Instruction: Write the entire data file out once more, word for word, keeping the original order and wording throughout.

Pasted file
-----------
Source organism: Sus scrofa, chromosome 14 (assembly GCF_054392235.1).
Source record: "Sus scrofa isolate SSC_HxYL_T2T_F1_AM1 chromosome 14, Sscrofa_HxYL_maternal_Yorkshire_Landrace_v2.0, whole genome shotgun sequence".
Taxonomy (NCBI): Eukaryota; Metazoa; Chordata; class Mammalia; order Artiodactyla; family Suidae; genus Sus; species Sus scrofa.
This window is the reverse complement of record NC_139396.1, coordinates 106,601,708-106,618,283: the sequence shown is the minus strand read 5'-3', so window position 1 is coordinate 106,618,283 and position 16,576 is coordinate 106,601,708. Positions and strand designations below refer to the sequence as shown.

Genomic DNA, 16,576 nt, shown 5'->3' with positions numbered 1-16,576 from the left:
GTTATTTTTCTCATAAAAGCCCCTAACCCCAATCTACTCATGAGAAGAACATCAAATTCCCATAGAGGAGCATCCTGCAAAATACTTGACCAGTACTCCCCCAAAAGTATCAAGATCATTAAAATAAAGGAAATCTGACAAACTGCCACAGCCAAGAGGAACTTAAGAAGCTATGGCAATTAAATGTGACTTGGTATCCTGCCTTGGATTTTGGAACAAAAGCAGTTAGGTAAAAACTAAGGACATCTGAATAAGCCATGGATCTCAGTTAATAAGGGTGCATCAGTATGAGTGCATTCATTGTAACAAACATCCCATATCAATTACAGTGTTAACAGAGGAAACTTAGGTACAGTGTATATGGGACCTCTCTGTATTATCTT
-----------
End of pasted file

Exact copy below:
Source organism: Sus scrofa, chromosome 14 (assembly GCF_054392235.1).
Source record: "Sus scrofa isolate SSC_HxYL_T2T_F1_AM1 chromosome 14, Sscrofa_HxYL_maternal_Yorkshire_Landrace_v2.0, whole genome shotgun sequence".
Taxonomy (NCBI): Eukaryota; Metazoa; Chordata; class Mammalia; order Artiodactyla; family Suidae; genus Sus; species Sus scrofa.
This window is the reverse complement of record NC_139396.1, coordinates 106,601,708-106,618,283: the sequence shown is the minus strand read 5'-3', so window position 1 is coordinate 106,618,283 and position 16,576 is coordinate 106,601,708. Positions and strand designations below refer to the sequence as shown.

Genomic DNA, 16,576 nt, shown 5'->3' with positions numbered 1-16,576 from the left:
GTTATTTTTCTCATAAAAGCCCCTAACCCCAATCTACTCATGAGAAGAACATCAAATTCCCATAGAGGAGCATCCTGCAAAATACTTGACCAGTACTCCCCCAAAAGTATCAAGATCATTAAAATAAAGGAAATCTGACAAACTGCCACAGCCAAGAGGAACTTAAGAAGCTATGGCAATTAAATGTGACTTGGTATCCTGCCTTGGATTTTGGAACAAAAGCAGTTAGGTAAAAACTAAGGACATCTGAATAAGCCATGGATCTCAGTTAATAAGGGTGCATCAGTATGAGTGCATTCATTGTAACAAACATCCCATATCAATTACAGTGTTAACAGAGGAAACTTAGGTACAGTGTATATGGGACCTCTCTGTATTATCTT